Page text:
Quantifying Uncertainty in Travel Forecasts and Performance Measures
Corresponding Author: Jason Chen, RSG
Presented By: Jason Chen, RSG
Travel forecasts inherently embody some level of uncertainty as a result of uncertainties around many of the key inputs, simplifications, and statistical methods that are used. Good planning is best supported by an understanding of the uncertainty in travel forecasts and the performance measures derived from them. However, quantifying uncertainty in travel forecasts and its effects on key performance measures can be a non-trivial task given the complexity of the factors which can impact travel.
To help support planners and modelers, TMIP recently developed a How-To manual illustrating how uncertainty in travel forecasts and related performance measures can be quantified. The proposed methods were applied using the Toledo trip-based model and Chattanooga activity-based model to evaluate the level of uncertainty in several planning performance measures such as VMT, VHT, transit ridership, etc., derived from their travel demand forecasts. The uncertainty factors were assumed to come from both land use and non-land use attributes that would significantly affect travel choices.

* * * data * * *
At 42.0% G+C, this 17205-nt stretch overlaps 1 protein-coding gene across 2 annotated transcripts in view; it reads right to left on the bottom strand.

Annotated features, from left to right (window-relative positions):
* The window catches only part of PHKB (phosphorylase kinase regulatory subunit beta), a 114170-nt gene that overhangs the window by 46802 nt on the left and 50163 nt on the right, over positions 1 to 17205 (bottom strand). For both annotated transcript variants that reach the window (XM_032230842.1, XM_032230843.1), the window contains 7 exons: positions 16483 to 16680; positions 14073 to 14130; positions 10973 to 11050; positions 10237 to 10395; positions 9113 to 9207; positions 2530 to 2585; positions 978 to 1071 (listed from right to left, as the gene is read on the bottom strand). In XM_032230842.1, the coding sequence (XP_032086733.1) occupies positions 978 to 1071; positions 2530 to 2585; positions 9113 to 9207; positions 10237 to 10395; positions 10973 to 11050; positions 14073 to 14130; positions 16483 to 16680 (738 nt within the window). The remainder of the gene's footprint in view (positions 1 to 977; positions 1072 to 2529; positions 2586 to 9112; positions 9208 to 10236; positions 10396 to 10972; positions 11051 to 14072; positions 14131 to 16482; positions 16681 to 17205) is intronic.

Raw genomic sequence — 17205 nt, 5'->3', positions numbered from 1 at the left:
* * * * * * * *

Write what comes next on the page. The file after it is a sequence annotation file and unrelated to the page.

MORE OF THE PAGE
Traditional univariate sensitivity analyses were performed and compared with a more robust approach based on Monte Carlo simulation using a reduced form model estimated from a limited number of travel model runs selected based on experimental design criteria. The approach illustrates an experimental design with twenty model runs designed to establish the relationship between performance measures and uncertainty factors. A response surface analysis is used to establish the relationship between performance measures and influencing attributes in the form of a reduced form model. Monte Carlo methods are then used to numerically simulate the full probability distribution of performance measures.
While these methods may be new / unfamiliar to many practitioners, the goal of TMIP’s project is illustrate how they can be implemented in a practical way to quantify uncertainty in performance measures. The results can be important and helpful for planning, illustrating, for instance, how some measures like VMT show a high degree of uncertainty while other measures like travel time saving can show relatively limited uncertainty.